User review spotlight: Carmageddon (DOS). Released in 1997.

Enlightenus

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Description

A detective is called to the house of Edgar Lee, a famous but reclusive author. After arriving, entering and investigating the place, the sleuth receives a message by the writer where he explains the main source of inspiration for his novels: a machine that allows him to travel to other worlds. The detective is commissioned to use the device and search for a series of missing pages, mysteriously stolen from unfinished books and scattered through another dimensions.

Enlightenus is a hidden object title with a new gameplay twist: instead of searching for objects from a list, most of the time the objective is to drag and drop several inventory objects on logical places on the scenery.

The gameplay switches back and forth between three main sections. The first one is an exploratory adventure game, similar to first-person adventure games like Myst, where the player moves from one static screen to another representing the rooms or places of some location. The inventory is always visible at the bottom, and after clicking on items found on the scene, they float towards one of the available slots to be stored for later use. The player has to solve puzzles in the classic point-and-click manner, by dragging and dropping the inventory objects on their appropriate and logical places. In some instances clicking on parts of the scenery brings up a puzzle, where a mechanism of some sort has to be manipulated directly to solve it, or more standard challenges like a card matching memory game. The cursor is contextual, changing shape to an arrow to indicate an exit, and to a magnifying glass when another view of some scene item is available.

The second section comes up when clicking one of the scattered pages, usually found laying over the scenery. A separate screen appears showing a location depicted in the book, and the inventory slots are filled with assorted items unrelated to the main quest. The goal is to drag and drop these objects to perform some action, or complete some of the scenery items. For example, a needle can be used to pop a balloon, a hammer can break something fragile, missing antlers can be plugged back to a mounted deer's head, and other similar association tasks. After the inventory is empty, the page is complete and the player receives an engraved button to be used on the next section.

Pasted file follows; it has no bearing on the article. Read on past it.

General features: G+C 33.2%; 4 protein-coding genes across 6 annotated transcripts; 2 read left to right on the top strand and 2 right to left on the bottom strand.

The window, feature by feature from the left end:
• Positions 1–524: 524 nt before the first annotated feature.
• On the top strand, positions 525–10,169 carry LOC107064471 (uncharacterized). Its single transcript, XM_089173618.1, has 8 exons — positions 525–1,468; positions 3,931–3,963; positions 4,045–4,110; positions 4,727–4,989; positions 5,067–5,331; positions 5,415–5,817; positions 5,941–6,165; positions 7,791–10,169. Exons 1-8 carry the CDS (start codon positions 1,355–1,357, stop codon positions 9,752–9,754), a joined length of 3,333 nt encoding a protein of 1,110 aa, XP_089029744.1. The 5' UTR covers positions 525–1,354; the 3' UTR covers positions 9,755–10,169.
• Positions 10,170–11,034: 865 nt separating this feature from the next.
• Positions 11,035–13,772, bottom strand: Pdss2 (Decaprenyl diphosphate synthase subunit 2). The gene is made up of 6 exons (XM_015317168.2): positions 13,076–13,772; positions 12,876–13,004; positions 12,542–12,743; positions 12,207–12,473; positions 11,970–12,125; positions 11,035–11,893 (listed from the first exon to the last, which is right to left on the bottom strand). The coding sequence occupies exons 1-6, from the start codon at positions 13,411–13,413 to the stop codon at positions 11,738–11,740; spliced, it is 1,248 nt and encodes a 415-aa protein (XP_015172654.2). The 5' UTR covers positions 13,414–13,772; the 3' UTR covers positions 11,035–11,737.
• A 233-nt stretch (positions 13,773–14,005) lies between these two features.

The last major section is the portrait puzzle, where the player has to place all the engraved buttons, previously received from completing all the available pages, on slots set on two columns framing a central painting depicting a novel scene. Each column has a plaque with a written clues at the top, to indicate what buttons have to be put on them. The clues are phrases and riddles, and each button has a different picture engraved on it bearing some relation to the conundrum.

A crystal ball at the bottom left acts as the hint button for all sections, circling the area where one of the inventory objects can be used and revealing three cards in the memory mini-game. Extra hints can be found and collected on the page sections, as cards with an E at the center.

Screenshots

Enlightenus Windows Floral elevator
Enlightenus Windows Open drawer
Enlightenus Windows Lock sequence puzzle
Enlightenus Windows Potions Perfecta shop

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The Press Says

GameZebo Windows Jun 26, 2009 4.5 Stars4.5 Stars4.5 Stars4.5 Stars4.5 Stars 90

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Contributed to by Macs Black (77784) and me3D31337 (44902)